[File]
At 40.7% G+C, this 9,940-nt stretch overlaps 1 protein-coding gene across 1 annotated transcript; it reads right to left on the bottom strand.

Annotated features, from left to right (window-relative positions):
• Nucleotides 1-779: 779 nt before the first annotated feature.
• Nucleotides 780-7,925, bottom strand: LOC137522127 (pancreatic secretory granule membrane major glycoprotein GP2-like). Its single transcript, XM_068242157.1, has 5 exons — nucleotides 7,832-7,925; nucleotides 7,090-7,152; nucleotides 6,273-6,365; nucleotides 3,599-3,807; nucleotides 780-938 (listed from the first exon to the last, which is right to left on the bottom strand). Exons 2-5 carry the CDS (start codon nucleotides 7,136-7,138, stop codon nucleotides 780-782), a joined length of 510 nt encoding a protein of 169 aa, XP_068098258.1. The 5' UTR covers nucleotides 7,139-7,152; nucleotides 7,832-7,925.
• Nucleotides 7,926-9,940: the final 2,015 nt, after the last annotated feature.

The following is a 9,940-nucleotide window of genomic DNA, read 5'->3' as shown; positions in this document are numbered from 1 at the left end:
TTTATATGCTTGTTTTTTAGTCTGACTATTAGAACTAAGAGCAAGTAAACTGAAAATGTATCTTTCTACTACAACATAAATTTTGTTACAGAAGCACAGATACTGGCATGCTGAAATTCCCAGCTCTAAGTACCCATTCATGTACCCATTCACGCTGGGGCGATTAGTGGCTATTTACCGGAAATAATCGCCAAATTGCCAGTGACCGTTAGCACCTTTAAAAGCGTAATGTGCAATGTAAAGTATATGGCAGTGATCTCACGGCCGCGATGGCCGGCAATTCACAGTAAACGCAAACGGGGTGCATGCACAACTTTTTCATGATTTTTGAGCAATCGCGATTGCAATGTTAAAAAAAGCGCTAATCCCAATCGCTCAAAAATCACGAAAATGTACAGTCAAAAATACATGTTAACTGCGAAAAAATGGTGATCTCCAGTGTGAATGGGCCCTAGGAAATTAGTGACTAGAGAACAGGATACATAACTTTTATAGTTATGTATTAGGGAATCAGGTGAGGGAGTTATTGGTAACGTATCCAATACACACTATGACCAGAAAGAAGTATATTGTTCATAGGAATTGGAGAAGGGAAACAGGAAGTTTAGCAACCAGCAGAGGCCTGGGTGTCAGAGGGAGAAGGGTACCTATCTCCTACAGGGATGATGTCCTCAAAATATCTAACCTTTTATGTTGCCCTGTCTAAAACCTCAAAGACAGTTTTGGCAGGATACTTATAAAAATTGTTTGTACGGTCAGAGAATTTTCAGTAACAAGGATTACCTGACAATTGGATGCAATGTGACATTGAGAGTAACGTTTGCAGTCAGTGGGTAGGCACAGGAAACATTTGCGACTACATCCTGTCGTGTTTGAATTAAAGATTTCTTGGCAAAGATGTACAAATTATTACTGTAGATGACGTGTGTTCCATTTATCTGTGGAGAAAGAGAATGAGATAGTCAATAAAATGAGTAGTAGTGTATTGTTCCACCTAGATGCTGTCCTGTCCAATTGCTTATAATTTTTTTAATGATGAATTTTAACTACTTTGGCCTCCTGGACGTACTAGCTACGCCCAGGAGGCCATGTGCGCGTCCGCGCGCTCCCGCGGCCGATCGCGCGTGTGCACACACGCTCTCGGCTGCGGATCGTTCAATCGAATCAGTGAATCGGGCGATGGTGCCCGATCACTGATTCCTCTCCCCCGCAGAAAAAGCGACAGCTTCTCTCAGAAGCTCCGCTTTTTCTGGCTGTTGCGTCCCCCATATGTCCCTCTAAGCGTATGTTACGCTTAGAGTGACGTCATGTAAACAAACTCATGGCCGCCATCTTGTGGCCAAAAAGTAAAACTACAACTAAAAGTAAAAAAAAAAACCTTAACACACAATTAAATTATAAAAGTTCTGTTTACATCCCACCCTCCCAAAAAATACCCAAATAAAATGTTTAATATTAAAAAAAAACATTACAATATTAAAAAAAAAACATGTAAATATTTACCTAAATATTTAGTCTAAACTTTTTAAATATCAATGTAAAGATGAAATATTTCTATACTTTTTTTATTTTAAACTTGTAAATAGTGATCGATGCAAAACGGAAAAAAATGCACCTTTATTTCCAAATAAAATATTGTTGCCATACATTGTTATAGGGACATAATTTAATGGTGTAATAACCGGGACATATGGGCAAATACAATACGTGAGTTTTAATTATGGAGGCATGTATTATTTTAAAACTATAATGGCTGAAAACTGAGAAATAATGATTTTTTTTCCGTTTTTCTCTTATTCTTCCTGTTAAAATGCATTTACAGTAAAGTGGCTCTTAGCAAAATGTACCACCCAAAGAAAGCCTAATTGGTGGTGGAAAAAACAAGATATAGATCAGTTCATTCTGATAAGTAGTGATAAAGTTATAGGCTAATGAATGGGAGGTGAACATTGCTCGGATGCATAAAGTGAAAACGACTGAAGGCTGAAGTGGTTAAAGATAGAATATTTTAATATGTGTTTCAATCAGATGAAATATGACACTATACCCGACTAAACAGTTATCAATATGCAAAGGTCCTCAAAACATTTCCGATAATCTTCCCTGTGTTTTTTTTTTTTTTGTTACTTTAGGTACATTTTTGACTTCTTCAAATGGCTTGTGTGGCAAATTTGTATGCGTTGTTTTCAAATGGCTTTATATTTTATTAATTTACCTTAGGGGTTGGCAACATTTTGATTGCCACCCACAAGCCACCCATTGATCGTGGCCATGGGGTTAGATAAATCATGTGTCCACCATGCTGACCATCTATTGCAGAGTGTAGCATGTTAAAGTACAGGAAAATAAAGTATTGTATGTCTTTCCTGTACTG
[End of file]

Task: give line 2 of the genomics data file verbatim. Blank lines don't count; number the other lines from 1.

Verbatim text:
Annotated features, from left to right (window-relative positions):